Candice Csaky, INHHC

Adaptogenic Herbs: What Are Adaptogens?

What Are Adaptogens?

Adaptogens are natural substances that work with a person’s body and help them adapt; most notably, to stress. Adaptogens are a natural ally in dealing with persistent stress and fatigue because they work with regulating important hormones. There are over 2,000 published studies on PubMed about the health benefits of adaptogens and how they protect the body from the damaging effects of stress.


Adaptogens offer several other health benefits, including…

- A boost for the immune system [1]
- Support for managing a healthy weight [2]
- Increased physical endurance and mental focus and clarity [3]
- Reduction in discomfort caused by poor health
- Encouraging a balanced mood

All these benefits can come from something as simple as adding adaptogens into your regular diet. While there are a number of ways to increase your adaptogen intake, consuming adaptogenic herbs is arguably one of the best.

14 Powerful Adaptogenic Herbs

There are a number of naturally adaptogenic herbs that you might consider trying on for size. They can be taken in capsulated supplement form, brewed in teas or, if you are blessed like I am, you can enjoy your adaptogen drink as a shot that you take every morning or mixed in hot water as a warm tea.  You can also simply cut up and used to spice up a meal. For maximum health benefits, it’s best to include a healthy variety of these herbs in your diet. Here are some of the most popular adaptogenic herbs and their traditional uses.

1. Asian Ginseng

This herb, also called Panax Ginseng, supports physical endurance, mental clarity, and has antioxidant properties that support heart health and your immune system. Studies show it’s safe to consume. [5]

2. Holy Basil

A member of the mint family, this herb has soothing properties and has been used for centuries for good health. Its antioxidant properties support heart health and normal lipid profiles. It’s also a powerful weapon against stress. [6]

3. Milk Thistle

The active compound in milk thistle, silymarin, supports liver health and metabolism that helps manage the hormones associated with stress.

4. Ashwagandha

Also called Indian Ginseng, studies from India shows that those who take this herb enjoy dramatic improvements in how they handle – and feel – stress. It’s also taken to keep the mind sharp, and for energy. [7]

5. Rhodiola Rosea

This herb is popular among the Sherpas who work on Mt. Everest because of the way it supports regular energy levels and fights altitude sickness. Studies also show it helps encourage normal cortisol levels as well as energy levels. [8]

6. Ginseng Eleuthero

Commonly called Siberian Ginseng, the eleutherococcus senticosus is known for not only its adaptogenic properties but also as a natural energy booster.

7. Rosemary

You’ve probably used rosemary in your cooking, but this herb does a lot more than add flavor and fragrance to your meals. Research shows two of its compounds, caffeic acid and rosmarinic acid, support heart, digestive, and liver health. Traditional medicine from around the world has used it for centuries to relieve stress. [9]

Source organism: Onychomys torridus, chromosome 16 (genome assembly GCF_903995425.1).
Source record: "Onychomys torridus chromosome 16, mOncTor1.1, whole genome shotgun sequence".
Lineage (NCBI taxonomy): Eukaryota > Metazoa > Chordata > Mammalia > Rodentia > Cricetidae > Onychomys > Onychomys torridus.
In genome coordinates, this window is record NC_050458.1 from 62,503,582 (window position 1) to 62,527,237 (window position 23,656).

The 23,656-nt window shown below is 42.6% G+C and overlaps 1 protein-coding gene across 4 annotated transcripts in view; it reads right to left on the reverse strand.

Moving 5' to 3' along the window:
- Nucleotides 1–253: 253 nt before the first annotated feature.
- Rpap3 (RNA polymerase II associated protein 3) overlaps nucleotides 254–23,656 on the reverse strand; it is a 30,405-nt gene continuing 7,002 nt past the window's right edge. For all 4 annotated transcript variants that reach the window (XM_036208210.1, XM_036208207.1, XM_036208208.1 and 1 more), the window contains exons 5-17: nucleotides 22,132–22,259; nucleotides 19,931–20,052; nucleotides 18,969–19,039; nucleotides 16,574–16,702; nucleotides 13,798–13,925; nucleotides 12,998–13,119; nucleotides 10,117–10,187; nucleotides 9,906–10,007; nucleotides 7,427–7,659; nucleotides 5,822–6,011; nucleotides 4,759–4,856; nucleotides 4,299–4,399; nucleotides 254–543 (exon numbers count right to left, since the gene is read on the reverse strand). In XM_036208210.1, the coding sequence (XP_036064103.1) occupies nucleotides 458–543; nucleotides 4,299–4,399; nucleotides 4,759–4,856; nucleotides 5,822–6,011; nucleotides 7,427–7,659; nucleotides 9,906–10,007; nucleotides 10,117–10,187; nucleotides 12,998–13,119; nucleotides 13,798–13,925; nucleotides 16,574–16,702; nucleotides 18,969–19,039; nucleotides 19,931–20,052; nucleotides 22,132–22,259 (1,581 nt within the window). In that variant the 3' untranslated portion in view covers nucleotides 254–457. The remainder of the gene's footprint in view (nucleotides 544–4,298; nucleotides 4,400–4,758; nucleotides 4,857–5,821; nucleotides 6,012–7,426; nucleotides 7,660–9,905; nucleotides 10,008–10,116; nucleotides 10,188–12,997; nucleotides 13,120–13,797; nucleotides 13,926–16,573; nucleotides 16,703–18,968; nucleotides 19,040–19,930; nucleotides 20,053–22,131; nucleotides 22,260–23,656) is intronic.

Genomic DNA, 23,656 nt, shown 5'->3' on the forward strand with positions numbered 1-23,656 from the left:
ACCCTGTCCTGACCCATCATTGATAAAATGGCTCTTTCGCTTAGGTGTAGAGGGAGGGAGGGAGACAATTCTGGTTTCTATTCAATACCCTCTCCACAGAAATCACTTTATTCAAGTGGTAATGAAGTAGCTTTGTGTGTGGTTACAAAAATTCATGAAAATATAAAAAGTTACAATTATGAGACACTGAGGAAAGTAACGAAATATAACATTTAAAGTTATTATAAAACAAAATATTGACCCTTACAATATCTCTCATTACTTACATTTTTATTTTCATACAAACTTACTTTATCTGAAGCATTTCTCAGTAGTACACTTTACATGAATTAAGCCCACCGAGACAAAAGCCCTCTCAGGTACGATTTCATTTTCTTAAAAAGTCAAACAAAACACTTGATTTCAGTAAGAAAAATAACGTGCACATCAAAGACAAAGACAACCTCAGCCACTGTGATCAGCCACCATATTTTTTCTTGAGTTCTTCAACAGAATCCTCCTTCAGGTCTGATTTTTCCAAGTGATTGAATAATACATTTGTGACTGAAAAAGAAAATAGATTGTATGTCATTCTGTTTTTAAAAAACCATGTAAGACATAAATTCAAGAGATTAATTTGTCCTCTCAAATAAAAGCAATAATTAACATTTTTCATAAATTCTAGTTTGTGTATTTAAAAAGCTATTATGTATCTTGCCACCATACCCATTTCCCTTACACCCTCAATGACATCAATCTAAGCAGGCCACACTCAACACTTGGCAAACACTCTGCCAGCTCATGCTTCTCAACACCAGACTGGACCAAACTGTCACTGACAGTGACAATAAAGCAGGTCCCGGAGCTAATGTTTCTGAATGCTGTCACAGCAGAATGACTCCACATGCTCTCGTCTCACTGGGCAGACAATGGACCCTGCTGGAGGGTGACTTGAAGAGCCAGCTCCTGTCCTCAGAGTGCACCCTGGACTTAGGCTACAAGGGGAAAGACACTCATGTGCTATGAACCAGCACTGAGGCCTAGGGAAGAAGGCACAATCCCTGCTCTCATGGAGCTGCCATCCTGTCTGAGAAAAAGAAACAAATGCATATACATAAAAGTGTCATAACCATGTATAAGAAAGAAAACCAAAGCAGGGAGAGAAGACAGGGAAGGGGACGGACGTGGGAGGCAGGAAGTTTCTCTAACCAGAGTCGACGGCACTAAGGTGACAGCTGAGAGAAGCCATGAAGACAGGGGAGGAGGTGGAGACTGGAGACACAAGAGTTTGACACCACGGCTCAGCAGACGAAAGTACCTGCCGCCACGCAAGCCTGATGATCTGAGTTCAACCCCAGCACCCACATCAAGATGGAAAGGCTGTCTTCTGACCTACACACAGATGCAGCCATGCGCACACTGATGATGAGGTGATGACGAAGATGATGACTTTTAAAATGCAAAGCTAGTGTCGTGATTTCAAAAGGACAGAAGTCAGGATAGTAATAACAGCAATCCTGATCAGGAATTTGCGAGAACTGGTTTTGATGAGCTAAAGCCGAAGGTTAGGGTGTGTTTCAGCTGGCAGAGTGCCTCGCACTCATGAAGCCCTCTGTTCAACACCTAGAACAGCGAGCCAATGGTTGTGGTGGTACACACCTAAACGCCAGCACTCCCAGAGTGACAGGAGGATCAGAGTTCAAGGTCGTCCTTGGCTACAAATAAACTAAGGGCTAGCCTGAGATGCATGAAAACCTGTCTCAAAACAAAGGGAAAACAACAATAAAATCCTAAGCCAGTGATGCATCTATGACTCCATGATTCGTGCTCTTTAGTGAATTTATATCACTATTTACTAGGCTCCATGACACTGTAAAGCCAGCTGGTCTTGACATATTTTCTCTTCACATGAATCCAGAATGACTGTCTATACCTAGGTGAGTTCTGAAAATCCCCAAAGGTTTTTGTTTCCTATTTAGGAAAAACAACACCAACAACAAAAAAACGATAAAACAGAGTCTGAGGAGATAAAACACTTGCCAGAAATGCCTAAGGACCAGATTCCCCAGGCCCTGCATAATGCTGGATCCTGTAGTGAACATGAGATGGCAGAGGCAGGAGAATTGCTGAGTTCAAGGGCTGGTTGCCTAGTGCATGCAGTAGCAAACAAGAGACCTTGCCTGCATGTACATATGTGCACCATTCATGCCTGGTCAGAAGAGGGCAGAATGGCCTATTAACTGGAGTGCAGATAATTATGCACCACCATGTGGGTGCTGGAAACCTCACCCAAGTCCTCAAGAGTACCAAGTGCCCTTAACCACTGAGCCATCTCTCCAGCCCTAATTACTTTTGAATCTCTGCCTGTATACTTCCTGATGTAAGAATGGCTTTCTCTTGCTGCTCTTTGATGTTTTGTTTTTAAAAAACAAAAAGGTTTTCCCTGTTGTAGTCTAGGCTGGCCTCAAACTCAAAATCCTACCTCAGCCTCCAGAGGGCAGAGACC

8. Aloe Vera

Researchers have taken renewed interest in aloe vera as a powerful herb and superfood Two of its compounds, acemannan and aloctin A, support immune and adrenal health. [10]

9. Gotu Kola

Long used in both traditional Indian and Chinese medicines, this herb stimulates blood flow, helps reduce swelling, and is a powerful antioxidant. [11]

10. Astragalus

The Chinese have used astragalus traditionally to encourage good health and fight stress. Its active compound, called TAT2, protects against aging, supports detoxification, and is nutrition for the kidneys. [12]

11. Moringa Oleifera

The seeds, leaves, roots, and oils of the Moringa Oleifera plant are used throughout Southeast Asia an ingredient in many common dishes. As part of traditional medicine, it supports the immune response, eases swelling, and promotes energy and adrenal health. [13]

12. Schisandra

This herb has been used in traditional Chinese Medicine to promote good health and overall wellness. Research shows it has powerful antioxidant properties that help your body stay balanced. [14]

13. Bacopa

This popular Ayurvedic herb has been used for centuries to support brain health like memory, focus, and thinking. [15]

14. Licorice Root

This herb has traditionally been used to promote many aspects of wellness, including normal metabolic function. [16]

How Do Adaptogens Work?

Now that we’ve mentioned some common herbal sources for adaptogens, let’s take a look at how adaptogens actually work. First of all, it’s important to understand that stress is only meant to exist in short bursts. It is a hormonal response that may have been responsible for helping some of your own ancestors escape from hungry lions (or maybe even face them!). Think about stress as what is commonly called your “fight or flight” response.

Today, most of us don’t have to worry so much about lions. However, most modern-day stresses are ongoing. When your adrenal system remains in a constant active state, it throws your body out of balance. Constant stress can wreak havoc on your body, especially on your digestive system and energy levels.